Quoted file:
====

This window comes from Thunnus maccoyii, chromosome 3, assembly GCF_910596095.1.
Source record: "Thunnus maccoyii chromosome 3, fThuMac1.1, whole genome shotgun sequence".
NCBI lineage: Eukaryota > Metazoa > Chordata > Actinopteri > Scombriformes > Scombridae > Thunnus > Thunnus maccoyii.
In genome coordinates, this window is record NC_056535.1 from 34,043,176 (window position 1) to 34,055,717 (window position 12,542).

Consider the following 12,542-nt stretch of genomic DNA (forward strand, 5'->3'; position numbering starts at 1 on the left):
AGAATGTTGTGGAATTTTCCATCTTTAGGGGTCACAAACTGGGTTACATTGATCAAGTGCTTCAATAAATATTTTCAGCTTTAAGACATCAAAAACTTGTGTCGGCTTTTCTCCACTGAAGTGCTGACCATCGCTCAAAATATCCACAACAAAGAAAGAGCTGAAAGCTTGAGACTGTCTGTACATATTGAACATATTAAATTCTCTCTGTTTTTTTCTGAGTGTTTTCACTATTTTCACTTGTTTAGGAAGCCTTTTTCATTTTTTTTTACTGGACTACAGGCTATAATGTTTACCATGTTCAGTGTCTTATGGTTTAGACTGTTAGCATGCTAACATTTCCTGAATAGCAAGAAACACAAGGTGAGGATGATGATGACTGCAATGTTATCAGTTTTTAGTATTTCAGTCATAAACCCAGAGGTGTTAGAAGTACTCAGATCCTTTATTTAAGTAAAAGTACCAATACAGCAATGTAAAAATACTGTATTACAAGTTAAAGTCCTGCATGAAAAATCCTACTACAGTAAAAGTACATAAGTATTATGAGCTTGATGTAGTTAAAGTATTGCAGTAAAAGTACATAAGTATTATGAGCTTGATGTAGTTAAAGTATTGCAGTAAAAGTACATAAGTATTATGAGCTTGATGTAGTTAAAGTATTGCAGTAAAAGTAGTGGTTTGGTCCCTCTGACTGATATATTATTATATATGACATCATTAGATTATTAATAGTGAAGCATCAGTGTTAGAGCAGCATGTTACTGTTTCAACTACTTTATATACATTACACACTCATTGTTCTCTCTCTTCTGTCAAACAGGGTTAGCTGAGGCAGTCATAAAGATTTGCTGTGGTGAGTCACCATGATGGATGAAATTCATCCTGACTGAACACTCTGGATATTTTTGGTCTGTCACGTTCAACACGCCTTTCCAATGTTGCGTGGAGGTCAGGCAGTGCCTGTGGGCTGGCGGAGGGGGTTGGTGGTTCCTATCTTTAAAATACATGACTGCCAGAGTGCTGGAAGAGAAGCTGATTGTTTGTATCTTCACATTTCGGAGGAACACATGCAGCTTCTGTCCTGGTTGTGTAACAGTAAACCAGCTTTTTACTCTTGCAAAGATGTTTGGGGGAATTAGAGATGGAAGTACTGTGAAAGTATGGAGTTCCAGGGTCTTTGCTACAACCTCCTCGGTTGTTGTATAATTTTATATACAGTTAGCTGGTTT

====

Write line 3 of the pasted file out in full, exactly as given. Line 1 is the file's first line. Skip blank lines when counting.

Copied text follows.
NCBI lineage: Eukaryota > Metazoa > Chordata > Actinopteri > Scombriformes > Scombridae > Thunnus > Thunnus maccoyii.